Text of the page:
by Eleanor Miller
The stress of being homeless and in poverty can exacerbate existing mental health issues in both children and adults– but homelessness can also be a root cause of mental health problems. It’s this “chicken or the egg?” problem that continues to worsen the problems of treating mental health issues among the homeless population.
“If they’re not able to get into supportive housing, then they’re much more likely to become the kind of homeless that’s chronic,” said Nancy Downing, director of advocacy at Covenant House, a New York City center for homeless and runaway youth.
U.S. government statistics estimate that approximately 4 to 6 percent of American adults have mental health problems, but that as many as 25 percent of homeless adults do. A 2008 survey found that mental health problems are the third leading cause of homelessness among unaccompanied youth seeking help.
CPR for Mental Health
The first questions James Bolas asks at the monthly meeting of youth shelter administrators in New York City are:
- What’s your name?
- What shelter are your from?
- How many beds do you have?
The third question is key in finding placement for youth that would otherwise be left out on the street. The number of available beds fluctuates day to day, so communication between shelters is essential.
Bolas organizes the meeting and runs the Empire State Coalition, a non-profit that assists shelters by giving staff training and technical support.
Shelters across the city have seen increases in the number of youth with mental illness. Bolas has been working on a CPR-like training manual for dealing with youth displaying early signs of psychological instability and mental health problems.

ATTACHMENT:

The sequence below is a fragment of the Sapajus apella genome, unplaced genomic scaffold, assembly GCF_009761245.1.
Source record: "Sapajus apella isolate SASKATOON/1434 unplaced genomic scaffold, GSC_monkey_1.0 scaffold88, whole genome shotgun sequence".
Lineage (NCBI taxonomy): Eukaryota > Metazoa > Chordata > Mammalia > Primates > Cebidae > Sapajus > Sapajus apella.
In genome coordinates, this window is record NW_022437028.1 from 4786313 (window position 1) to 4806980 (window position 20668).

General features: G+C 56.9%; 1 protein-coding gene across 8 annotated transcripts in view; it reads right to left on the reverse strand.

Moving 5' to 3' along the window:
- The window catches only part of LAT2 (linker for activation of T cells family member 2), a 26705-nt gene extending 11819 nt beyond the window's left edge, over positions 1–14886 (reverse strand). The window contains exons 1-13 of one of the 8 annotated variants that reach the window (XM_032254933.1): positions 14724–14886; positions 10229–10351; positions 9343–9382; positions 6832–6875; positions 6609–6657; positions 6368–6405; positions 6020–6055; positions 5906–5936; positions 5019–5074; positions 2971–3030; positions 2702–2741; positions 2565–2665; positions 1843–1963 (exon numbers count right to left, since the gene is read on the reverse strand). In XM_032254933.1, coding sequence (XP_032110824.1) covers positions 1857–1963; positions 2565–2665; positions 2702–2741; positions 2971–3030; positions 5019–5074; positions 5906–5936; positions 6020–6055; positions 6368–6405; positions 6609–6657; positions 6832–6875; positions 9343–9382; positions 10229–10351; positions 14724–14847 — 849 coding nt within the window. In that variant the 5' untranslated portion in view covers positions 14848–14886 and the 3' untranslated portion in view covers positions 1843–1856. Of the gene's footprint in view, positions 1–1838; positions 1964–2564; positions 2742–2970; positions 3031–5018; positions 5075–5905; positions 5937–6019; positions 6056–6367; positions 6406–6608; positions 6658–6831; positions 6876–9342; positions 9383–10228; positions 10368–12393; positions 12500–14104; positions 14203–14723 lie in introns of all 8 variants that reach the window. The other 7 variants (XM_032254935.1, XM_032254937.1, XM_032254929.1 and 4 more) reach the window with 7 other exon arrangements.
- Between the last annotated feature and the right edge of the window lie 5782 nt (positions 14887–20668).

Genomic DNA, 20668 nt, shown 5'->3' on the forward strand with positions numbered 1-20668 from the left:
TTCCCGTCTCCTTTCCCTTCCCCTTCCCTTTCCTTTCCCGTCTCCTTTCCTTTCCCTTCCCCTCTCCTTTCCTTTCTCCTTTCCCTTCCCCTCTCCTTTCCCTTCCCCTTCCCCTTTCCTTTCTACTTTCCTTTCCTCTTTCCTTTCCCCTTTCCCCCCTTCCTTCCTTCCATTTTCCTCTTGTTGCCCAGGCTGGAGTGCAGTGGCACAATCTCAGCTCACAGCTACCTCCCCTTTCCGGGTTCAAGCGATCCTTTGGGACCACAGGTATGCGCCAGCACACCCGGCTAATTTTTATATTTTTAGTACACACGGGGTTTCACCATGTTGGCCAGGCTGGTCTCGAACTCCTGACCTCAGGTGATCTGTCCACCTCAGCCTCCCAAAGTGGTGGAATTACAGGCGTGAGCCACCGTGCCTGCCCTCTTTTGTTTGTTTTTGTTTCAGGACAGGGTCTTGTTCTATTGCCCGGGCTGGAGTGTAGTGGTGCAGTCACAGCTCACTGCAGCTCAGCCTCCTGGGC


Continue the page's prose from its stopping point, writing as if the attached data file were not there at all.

Below, Bolas talks about training to deal with youth displaying early signs of a mental illness.
By Matt Robinson
“People tend to see homelessness as economic degradation,” said Dr. Yumiko Aratani, an associate research scientist at the National Center for Children in Poverty at Columbia’s Mailman School of Public Health. “But I think factors that contribute to homelessness and runaways is much more complex.”
Covenant House and other programs have outreach and transitional housing facilities, along with psychological evaluation and treatment, that try to stabilize youth and propel them into jobs and more permanent living situations. But overall, Downing and Aratani agree much more is needed.
“Because those kids tend to report mental health issues before they run away or become homeless, communities need to become more mental health- friendly,” said Aratani. Even more importantly, the resources available to youth need to be more youth-friendly. She cited Covenant House as one example of this type, where youth can feel comfortable.
Downing has worked with homeless and runaway youth for nearly fifteen years and has seen what happens to youth whose mental health problems are left untreated.
“A lot of mental health issues can present themselves in the late teens and early 20s,” she pointed out. “There are just not enough programs to really address them.”
Downing also says that young people often have a distrust of the mental health and homeless shelter system, and are already reluctant to seek help.
“Kids don’t feel like they’re taken seriously, or that adults just throw pills at them,” she said. Like Aratani, Downing says a wider range and number of programs for mental health treatment of youth and children, as well as adults, is a necessary component of initiatives that seek to address homelessness.
“They don’t want to be with adults,” said Aratani. “In a youth-friendly environment, they are more likely to access services.”